Other pteridine potentiators within the broadest scope of the invention can be prepared by processes analogous to those described in the literature for various pteridines and to the above methods, or by interconversion of substituent groups by techniques well known and readily available to those skilled in the art.
Although the art is aware of many compounds which are known competitors of para-aminobenzoic acid and are antimicrobials, the sulphur compounds which are disclosed as antimicrobials agents beginning at the top of page 992 to page 1007 of Merck Index, 8th Edition, 1968 are presented by way of example only.
Of the known compounds which are competitors, the following sulphonamide compounds (or pharmaceutically acceptable salts thereof) are preferred for the purpose of this invention: sulfanilamide, sulfadiazine, sulfamethisazole, sulfapyridine, sulfathiazole, sulfamerazine, sulfamethazine, sulfisoxazole, sulformethoxine, sulfasomidine, sulfadimidine, sulfachlorpyridazine, sulfafurazole, 2-(p-aminobenzene)sulfonamido-3-methoxypyrazine(Kelfizina), α-amino-p-toluenesulfonamide, 5-sulfanilamido-2,4-dimethyl pyrimidine, 4-(N'-acetyl sulfanilamido)-5,6-dimethoxy pyrimidine, 3-sulfanilamido-4,5-dimethyl isoxazole, 4-sulfanilamido-5-methoxy-6-decyloxy pyrimidine, sulfamonomethoxine, 4-p-(8-hydroxy-quinilinyl-4-azo)-phenyl sulfanilamido-5,6-dimethoxy pyrimidine, sulfadimethoxine, sulfamethoxazole, sulfaquinoxaline, and p-(2-methyl-8-hydroxy-quinolinyl-(5)-azo)-phenyl sulfanilamido-5,6-dimethoxy pyrimidine, p-Amino salicylic acid (PAS) and p,p'-diaminodiphenylsulphone are examples of a non-sulphonamide type of competitor.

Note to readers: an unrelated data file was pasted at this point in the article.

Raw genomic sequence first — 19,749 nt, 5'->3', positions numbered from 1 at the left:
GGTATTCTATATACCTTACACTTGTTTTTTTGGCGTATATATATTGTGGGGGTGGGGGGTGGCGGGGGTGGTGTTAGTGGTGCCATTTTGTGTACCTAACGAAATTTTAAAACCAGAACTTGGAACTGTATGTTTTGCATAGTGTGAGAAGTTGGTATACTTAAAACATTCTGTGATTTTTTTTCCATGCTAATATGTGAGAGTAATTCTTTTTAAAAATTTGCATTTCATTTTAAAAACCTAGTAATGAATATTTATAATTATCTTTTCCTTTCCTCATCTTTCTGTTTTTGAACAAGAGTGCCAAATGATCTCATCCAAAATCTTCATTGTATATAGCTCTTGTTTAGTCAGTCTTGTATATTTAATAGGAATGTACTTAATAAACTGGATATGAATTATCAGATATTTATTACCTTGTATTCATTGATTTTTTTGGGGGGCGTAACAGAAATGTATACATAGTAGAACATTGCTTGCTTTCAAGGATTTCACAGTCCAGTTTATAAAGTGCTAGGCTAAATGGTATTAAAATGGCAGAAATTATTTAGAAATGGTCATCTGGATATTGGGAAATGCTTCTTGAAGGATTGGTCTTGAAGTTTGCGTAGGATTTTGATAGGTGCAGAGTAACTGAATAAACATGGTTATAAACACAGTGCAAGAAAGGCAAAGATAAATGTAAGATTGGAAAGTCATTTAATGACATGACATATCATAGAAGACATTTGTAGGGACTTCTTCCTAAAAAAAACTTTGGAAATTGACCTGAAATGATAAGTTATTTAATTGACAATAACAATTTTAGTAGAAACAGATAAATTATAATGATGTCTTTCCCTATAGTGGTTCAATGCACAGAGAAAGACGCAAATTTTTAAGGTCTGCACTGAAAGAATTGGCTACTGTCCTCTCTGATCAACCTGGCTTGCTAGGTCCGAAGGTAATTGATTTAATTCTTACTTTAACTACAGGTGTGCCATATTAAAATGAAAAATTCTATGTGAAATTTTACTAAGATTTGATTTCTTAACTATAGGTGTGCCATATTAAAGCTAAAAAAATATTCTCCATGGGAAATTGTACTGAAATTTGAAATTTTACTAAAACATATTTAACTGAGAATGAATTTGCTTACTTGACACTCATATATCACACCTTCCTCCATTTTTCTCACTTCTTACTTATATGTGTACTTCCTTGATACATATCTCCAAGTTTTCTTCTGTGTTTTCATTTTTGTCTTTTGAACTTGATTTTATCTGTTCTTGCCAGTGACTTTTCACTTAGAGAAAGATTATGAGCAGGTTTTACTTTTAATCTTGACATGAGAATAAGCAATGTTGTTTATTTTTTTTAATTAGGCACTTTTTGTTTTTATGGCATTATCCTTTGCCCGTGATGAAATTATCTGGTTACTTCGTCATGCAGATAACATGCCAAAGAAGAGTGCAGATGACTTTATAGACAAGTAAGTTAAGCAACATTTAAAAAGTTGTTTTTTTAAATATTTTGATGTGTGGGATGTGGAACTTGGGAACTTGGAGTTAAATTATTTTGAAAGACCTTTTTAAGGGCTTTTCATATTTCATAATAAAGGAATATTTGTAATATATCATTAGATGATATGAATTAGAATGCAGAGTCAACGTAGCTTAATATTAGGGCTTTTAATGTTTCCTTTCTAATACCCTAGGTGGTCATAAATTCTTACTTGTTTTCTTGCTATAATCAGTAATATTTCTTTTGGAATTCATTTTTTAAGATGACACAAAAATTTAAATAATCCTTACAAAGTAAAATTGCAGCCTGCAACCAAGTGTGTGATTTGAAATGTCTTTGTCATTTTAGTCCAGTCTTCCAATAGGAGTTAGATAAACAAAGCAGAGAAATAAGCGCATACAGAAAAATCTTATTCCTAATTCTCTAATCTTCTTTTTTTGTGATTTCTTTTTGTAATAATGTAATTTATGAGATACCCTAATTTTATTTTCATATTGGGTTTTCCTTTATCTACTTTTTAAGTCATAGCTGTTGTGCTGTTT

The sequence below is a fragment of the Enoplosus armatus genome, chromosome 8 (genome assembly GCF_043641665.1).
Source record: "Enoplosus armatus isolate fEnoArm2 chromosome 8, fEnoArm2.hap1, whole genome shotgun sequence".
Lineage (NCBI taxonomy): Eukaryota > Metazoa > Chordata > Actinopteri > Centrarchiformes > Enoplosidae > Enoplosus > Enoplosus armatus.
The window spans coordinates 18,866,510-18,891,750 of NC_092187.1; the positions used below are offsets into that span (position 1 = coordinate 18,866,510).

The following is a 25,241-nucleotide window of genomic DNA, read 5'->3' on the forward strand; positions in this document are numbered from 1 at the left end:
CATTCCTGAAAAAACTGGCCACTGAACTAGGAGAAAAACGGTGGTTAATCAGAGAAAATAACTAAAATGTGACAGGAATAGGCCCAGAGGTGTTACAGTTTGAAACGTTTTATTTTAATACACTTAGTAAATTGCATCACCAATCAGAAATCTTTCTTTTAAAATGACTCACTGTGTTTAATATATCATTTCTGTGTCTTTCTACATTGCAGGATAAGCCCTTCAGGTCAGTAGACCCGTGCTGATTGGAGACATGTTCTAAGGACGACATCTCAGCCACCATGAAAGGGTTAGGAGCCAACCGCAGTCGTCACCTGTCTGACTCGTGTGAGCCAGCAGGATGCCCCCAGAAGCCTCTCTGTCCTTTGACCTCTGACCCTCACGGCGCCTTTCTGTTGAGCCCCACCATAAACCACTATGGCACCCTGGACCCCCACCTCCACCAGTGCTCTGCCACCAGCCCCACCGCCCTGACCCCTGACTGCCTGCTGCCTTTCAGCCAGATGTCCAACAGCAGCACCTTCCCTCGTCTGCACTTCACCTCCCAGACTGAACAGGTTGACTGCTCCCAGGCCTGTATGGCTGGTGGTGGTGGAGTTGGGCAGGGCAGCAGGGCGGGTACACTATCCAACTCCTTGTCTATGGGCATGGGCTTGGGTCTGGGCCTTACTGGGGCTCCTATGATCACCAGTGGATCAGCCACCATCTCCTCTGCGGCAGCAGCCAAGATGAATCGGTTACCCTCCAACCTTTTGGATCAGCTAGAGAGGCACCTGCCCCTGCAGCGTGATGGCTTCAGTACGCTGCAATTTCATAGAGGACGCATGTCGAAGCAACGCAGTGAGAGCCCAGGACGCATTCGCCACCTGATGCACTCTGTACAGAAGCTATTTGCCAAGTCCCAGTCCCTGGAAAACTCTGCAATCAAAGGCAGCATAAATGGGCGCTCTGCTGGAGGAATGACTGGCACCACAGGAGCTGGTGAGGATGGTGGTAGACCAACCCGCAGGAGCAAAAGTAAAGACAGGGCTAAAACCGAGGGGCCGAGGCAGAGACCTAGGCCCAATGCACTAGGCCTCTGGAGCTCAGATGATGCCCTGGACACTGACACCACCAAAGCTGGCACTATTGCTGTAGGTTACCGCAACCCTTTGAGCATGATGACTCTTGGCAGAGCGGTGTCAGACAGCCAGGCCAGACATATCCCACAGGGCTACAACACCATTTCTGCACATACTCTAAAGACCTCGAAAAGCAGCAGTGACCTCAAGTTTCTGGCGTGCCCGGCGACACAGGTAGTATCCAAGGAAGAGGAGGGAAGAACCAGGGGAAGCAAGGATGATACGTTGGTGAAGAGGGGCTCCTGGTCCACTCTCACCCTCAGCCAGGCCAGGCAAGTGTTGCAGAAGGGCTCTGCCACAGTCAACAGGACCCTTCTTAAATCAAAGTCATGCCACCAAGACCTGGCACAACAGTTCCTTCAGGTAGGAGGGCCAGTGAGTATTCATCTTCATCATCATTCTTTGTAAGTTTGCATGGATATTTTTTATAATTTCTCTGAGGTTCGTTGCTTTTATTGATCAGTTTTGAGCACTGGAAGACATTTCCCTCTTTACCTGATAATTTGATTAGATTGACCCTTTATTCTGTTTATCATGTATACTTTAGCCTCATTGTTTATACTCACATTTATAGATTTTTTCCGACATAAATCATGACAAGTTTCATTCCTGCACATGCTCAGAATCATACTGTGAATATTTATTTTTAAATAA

Similarly, although many compounds are known which inhibit dihydrofolic reductase and act as antimicrobial agents, the compounds disclosed in the following patents are presented by way of example of compounds suitable for use in this invention: U.S. Pat. Nos. 2,658,897; 2,767,183; 3,021,332; 2,937,284; 3,322,765; 2,909,522; 2,624,732; 2,579,259; 2,945,859; 2,576,939; 2,926,166; 2,697,710; 2,749,345 and 2,749,344.
The following inhibitors (or pharmaceutically acceptable salts thereof) are preferred for the purpose of this invention, however: